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Transfer function question opamp + voltage divider

  1. Jan 20, 2017 #1
    〖 mod note: moved from technical forum, so template is missing 〗
    〖 mod note: click on thumbprint image to see legible image 〗

    I was wondering if anyone could provide some more insight as to how to find the current through Rc. The first picture TRANSFER1 I can find the current Ic through Rc by the following method:
    TRANSFER1.JPG
    Ic = (Vin - Vout)/Rc
    Vout = -Vin(1/(R*s*C))

    Ic = Vin(1+1/(R*s*C))

    However, if I add a voltage divider network before the input, the problem becomes much more difficult for me here is my latest attempt:
    TRANSFER2.JPG
    Ic = (Vin - Vout - I1*R1)/Rc
    Vout = (-Vin+I1*R1)/(Ra*s*C)

    Ic = Vin + (Vin-I1*R1)/(Ra*s*C) - I1*R1.

    Now the problem is that this current will be multiplied by CTR from an optocoupler then multiplied by a pullup resistor to get a voltage Vfb on the other end.
    There's no way I can think of to write this equation as Vfb/Vin.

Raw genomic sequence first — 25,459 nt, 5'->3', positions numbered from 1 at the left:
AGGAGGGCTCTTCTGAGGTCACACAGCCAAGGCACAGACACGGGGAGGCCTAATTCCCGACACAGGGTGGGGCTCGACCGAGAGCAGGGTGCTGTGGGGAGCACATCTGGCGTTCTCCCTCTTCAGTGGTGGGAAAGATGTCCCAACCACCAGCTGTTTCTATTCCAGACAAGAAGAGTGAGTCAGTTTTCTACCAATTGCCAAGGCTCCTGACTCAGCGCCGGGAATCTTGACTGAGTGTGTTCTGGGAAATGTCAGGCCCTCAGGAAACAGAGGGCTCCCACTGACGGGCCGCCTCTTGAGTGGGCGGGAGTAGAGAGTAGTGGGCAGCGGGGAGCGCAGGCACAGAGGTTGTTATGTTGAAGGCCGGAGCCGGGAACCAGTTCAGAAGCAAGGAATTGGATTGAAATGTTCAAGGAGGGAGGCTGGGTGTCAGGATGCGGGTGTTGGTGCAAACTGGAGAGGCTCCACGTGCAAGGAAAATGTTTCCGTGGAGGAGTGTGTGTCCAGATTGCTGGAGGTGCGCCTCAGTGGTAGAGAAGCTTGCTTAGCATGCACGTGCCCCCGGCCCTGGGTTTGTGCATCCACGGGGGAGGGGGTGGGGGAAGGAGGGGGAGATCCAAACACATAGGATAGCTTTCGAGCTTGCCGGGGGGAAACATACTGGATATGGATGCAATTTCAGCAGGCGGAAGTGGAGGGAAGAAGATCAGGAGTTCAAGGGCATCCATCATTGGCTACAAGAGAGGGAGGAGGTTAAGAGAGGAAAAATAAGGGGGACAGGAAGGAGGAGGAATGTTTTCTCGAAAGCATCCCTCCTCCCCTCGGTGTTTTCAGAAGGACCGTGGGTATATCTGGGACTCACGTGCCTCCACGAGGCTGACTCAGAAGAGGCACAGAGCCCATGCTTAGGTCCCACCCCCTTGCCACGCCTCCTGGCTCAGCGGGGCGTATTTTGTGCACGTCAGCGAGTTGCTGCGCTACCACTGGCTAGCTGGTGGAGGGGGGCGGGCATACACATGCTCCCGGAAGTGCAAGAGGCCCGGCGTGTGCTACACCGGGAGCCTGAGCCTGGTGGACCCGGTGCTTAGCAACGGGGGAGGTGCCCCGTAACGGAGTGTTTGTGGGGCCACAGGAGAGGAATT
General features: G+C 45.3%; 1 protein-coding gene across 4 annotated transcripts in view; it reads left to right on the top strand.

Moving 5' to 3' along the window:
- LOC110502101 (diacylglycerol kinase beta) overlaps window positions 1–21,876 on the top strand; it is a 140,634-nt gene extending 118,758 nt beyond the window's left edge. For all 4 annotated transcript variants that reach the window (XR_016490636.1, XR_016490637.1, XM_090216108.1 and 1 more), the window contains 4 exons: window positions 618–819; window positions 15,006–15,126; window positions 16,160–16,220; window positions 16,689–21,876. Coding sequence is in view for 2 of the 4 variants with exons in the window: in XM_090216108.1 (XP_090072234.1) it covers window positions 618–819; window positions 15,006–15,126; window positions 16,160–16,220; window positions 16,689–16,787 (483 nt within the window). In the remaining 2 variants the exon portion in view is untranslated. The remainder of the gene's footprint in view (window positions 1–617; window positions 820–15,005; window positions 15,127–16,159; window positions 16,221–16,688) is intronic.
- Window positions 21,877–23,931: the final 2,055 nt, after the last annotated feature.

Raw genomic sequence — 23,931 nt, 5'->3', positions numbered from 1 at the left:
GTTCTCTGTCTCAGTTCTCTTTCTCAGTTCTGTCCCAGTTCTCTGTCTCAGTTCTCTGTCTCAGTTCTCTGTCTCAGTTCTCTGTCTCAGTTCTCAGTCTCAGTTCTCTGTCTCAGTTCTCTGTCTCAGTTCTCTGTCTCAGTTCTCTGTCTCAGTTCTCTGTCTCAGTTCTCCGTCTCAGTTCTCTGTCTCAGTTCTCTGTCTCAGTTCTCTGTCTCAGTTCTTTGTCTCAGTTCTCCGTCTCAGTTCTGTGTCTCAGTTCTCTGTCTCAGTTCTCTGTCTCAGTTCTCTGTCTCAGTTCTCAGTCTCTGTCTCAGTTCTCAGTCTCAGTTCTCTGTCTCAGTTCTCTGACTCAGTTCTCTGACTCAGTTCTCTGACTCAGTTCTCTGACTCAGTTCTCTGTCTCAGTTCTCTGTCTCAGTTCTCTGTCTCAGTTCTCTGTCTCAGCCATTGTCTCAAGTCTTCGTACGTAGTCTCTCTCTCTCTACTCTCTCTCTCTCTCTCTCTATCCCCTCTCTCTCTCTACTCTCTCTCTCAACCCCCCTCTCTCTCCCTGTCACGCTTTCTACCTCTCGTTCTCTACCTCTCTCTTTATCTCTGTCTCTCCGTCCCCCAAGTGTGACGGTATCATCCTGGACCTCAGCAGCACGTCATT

I'm essentially modelling a TL431 and an optocoupler per the following: http://www.onsemi.com/pub_link/Collateral/TND381-D.PDF on page 18


    I appreciate any help and if this is not the appropriate place to post this, please let me know where I can. I'll keep trying and if I figure it out I'll update this post.
    Thanks in advance.
     
    Last edited by a moderator: Jan 20, 2017
  2. jcsd
  3. Jan 20, 2017 #2
    I should have clarified, Ic is the current through Rc.
     
  4. Jan 20, 2017 #3

    NascentOxygen

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    So you're interested in the current through RC.

    If we denote ##v_A## as the voltage at the node where 4 resistors join, then you have

    ##i_{R_C}\ =\ \dfrac{v_A\ -\ v_o}{R_C}##

    and this leaves you needing to determine ##v_o## in terms of ##v_A## [easy]
    and finally ##v_A## in terms of ##v_{in}## [not too difficult].
     
  5. Jan 20, 2017 #4

    The Electrician

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    The ON Semi TechNote you linked shows that if you have an expression for Ic, Vfb is just Vfb = CTR*Rpullup*Ic. So if you have an expression for Ic such that Ic/Vin = expr, then Vfb/Vin = CTR*Rpullup*expr; this part is easy.

    Regarding your result for Ic when R1 and R2 are added to the circuit, wouldn't you expect R2 to be involved in the result? Since your result doesn't include R2 we know right away it's not correct.

    Your result so far: Ic = Vin + (Vin-I1*R1)/(Ra*s*C) - I1*R1 includes I1, which you don't know yet.

    With R1 and R2 added, the complexity of the circuit has increased enough that it might be time to use a systematic method of solution. It wouldn't be too hard to just write the node equations and solve for the voltage across Rc in terms of two of the node voltages.